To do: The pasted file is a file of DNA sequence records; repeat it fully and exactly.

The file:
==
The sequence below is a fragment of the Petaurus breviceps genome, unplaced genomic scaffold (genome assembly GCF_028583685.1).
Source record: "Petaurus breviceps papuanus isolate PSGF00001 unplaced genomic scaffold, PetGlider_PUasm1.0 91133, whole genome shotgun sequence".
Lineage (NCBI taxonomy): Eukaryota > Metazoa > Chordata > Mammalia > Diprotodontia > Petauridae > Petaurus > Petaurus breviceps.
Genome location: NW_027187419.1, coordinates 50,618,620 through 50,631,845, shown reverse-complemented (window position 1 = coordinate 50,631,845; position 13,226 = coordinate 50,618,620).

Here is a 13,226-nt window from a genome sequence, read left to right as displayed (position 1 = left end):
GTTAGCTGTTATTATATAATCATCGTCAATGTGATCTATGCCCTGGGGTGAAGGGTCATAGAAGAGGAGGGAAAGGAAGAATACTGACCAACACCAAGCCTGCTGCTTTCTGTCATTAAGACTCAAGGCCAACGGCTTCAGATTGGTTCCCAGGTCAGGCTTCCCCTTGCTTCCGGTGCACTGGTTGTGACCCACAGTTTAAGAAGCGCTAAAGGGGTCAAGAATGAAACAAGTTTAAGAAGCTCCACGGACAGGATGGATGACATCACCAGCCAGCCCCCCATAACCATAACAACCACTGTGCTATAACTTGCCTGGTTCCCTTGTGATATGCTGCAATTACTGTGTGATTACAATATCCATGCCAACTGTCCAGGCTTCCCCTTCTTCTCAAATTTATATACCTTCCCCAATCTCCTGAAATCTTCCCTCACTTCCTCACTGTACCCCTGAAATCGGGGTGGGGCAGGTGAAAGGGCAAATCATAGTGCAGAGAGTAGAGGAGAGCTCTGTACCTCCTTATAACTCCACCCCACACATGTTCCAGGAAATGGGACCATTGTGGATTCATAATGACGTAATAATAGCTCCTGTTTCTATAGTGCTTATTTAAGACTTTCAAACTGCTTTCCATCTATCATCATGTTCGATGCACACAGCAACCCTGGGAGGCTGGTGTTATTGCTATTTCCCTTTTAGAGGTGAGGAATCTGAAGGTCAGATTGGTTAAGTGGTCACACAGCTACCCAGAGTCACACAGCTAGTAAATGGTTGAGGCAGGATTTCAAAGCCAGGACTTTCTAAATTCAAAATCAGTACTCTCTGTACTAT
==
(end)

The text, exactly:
The sequence below is a fragment of the Petaurus breviceps genome, unplaced genomic scaffold (genome assembly GCF_028583685.1).
Source record: "Petaurus breviceps papuanus isolate PSGF00001 unplaced genomic scaffold, PetGlider_PUasm1.0 91133, whole genome shotgun sequence".
Lineage (NCBI taxonomy): Eukaryota > Metazoa > Chordata > Mammalia > Diprotodontia > Petauridae > Petaurus > Petaurus breviceps.
Genome location: NW_027187419.1, coordinates 50,618,620 through 50,631,845, shown reverse-complemented (window position 1 = coordinate 50,631,845; position 13,226 = coordinate 50,618,620).

Here is a 13,226-nt window from a genome sequence, read left to right as displayed (position 1 = left end):
GTTAGCTGTTATTATATAATCATCGTCAATGTGATCTATGCCCTGGGGTGAAGGGTCATAGAAGAGGAGGGAAAGGAAGAATACTGACCAACACCAAGCCTGCTGCTTTCTGTCATTAAGACTCAAGGCCAACGGCTTCAGATTGGTTCCCAGGTCAGGCTTCCCCTTGCTTCCGGTGCACTGGTTGTGACCCACAGTTTAAGAAGCGCTAAAGGGGTCAAGAATGAAACAAGTTTAAGAAGCTCCACGGACAGGATGGATGACATCACCAGCCAGCCCCCCATAACCATAACAACCACTGTGCTATAACTTGCCTGGTTCCCTTGTGATATGCTGCAATTACTGTGTGATTACAATATCCATGCCAACTGTCCAGGCTTCCCCTTCTTCTCAAATTTATATACCTTCCCCAATCTCCTGAAATCTTCCCTCACTTCCTCACTGTACCCCTGAAATCGGGGTGGGGCAGGTGAAAGGGCAAATCATAGTGCAGAGAGTAGAGGAGAGCTCTGTACCTCCTTATAACTCCACCCCACACATGTTCCAGGAAATGGGACCATTGTGGATTCATAATGACGTAATAATAGCTCCTGTTTCTATAGTGCTTATTTAAGACTTTCAAACTGCTTTCCATCTATCATCATGTTCGATGCACACAGCAACCCTGGGAGGCTGGTGTTATTGCTATTTCCCTTTTAGAGGTGAGGAATCTGAAGGTCAGATTGGTTAAGTGGTCACACAGCTACCCAGAGTCACACAGCTAGTAAATGGTTGAGGCAGGATTTCAAAGCCAGGACTTTCTAAATTCAAAATCAGTACTCTCTGTACTAT